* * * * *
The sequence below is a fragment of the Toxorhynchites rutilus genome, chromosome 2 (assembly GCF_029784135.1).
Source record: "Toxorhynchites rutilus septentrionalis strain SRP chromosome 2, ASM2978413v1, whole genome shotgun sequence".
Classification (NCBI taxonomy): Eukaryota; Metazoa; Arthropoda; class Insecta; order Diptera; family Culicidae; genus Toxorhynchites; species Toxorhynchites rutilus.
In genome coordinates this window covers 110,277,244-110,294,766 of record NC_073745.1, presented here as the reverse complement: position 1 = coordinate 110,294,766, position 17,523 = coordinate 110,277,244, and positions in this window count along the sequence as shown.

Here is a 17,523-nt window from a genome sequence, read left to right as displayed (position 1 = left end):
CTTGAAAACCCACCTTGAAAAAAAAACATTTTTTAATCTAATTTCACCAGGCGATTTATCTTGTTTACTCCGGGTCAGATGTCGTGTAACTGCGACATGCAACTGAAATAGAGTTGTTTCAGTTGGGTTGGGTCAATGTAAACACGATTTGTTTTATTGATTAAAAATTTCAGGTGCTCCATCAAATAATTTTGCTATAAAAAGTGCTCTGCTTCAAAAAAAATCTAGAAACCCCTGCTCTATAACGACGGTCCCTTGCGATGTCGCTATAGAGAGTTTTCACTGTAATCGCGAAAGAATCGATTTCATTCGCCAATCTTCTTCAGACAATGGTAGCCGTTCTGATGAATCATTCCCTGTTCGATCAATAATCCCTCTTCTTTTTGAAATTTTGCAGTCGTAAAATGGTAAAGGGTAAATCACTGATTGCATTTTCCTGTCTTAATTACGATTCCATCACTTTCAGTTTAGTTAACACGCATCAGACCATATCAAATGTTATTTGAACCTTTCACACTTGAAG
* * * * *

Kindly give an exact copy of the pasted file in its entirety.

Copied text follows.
The sequence below is a fragment of the Toxorhynchites rutilus genome, chromosome 2 (assembly GCF_029784135.1).
Source record: "Toxorhynchites rutilus septentrionalis strain SRP chromosome 2, ASM2978413v1, whole genome shotgun sequence".
Classification (NCBI taxonomy): Eukaryota; Metazoa; Arthropoda; class Insecta; order Diptera; family Culicidae; genus Toxorhynchites; species Toxorhynchites rutilus.
In genome coordinates this window covers 110,277,244-110,294,766 of record NC_073745.1, presented here as the reverse complement: position 1 = coordinate 110,294,766, position 17,523 = coordinate 110,277,244, and positions in this window count along the sequence as shown.

Here is a 17,523-nt window from a genome sequence, read left to right as displayed (position 1 = left end):
CTTGAAAACCCACCTTGAAAAAAAAACATTTTTTAATCTAATTTCACCAGGCGATTTATCTTGTTTACTCCGGGTCAGATGTCGTGTAACTGCGACATGCAACTGAAATAGAGTTGTTTCAGTTGGGTTGGGTCAATGTAAACACGATTTGTTTTATTGATTAAAAATTTCAGGTGCTCCATCAAATAATTTTGCTATAAAAAGTGCTCTGCTTCAAAAAAAATCTAGAAACCCCTGCTCTATAACGACGGTCCCTTGCGATGTCGCTATAGAGAGTTTTCACTGTAATCGCGAAAGAATCGATTTCATTCGCCAATCTTCTTCAGACAATGGTAGCCGTTCTGATGAATCATTCCCTGTTCGATCAATAATCCCTCTTCTTTTTGAAATTTTGCAGTCGTAAAATGGTAAAGGGTAAATCACTGATTGCATTTTCCTGTCTTAATTACGATTCCATCACTTTCAGTTTAGTTAACACGCATCAGACCATATCAAATGTTATTTGAACCTTTCACACTTGAAG